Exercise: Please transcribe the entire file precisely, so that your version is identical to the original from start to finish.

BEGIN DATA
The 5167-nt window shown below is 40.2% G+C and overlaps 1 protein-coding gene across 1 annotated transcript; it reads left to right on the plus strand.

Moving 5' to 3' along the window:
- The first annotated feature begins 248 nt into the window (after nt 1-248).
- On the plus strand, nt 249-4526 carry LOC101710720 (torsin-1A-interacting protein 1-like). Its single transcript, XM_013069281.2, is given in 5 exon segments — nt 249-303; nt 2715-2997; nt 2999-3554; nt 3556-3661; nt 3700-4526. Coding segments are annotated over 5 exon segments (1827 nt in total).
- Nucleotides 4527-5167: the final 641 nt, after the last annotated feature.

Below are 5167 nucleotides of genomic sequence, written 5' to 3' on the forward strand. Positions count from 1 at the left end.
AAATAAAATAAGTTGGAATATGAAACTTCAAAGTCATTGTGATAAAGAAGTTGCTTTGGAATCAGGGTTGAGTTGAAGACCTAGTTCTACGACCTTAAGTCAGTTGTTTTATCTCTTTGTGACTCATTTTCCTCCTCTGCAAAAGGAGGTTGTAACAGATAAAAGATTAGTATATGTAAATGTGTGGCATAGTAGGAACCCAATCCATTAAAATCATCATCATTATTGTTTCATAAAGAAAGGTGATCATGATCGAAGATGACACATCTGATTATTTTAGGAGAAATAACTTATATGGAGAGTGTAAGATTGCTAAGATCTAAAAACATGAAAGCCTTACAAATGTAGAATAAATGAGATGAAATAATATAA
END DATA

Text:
The 5167-nt window shown below is 40.2% G+C and overlaps 1 protein-coding gene across 1 annotated transcript; it reads left to right on the plus strand.

Moving 5' to 3' along the window:
- The first annotated feature begins 248 nt into the window (after nt 1-248).
- On the plus strand, nt 249-4526 carry LOC101710720 (torsin-1A-interacting protein 1-like). Its single transcript, XM_013069281.2, is given in 5 exon segments — nt 249-303; nt 2715-2997; nt 2999-3554; nt 3556-3661; nt 3700-4526. Coding segments are annotated over 5 exon segments (1827 nt in total).
- Nucleotides 4527-5167: the final 641 nt, after the last annotated feature.

Below are 5167 nucleotides of genomic sequence, written 5' to 3' on the forward strand. Positions count from 1 at the left end.
AAATAAAATAAGTTGGAATATGAAACTTCAAAGTCATTGTGATAAAGAAGTTGCTTTGGAATCAGGGTTGAGTTGAAGACCTAGTTCTACGACCTTAAGTCAGTTGTTTTATCTCTTTGTGACTCATTTTCCTCCTCTGCAAAAGGAGGTTGTAACAGATAAAAGATTAGTATATGTAAATGTGTGGCATAGTAGGAACCCAATCCATTAAAATCATCATCATTATTGTTTCATAAAGAAAGGTGATCATGATCGAAGATGACACATCTGATTATTTTAGGAGAAATAACTTATATGGAGAGTGTAAGATTGCTAAGATCTAAAAACATGAAAGCCTTACAAATGTAGAATAAATGAGATGAAATAATATAA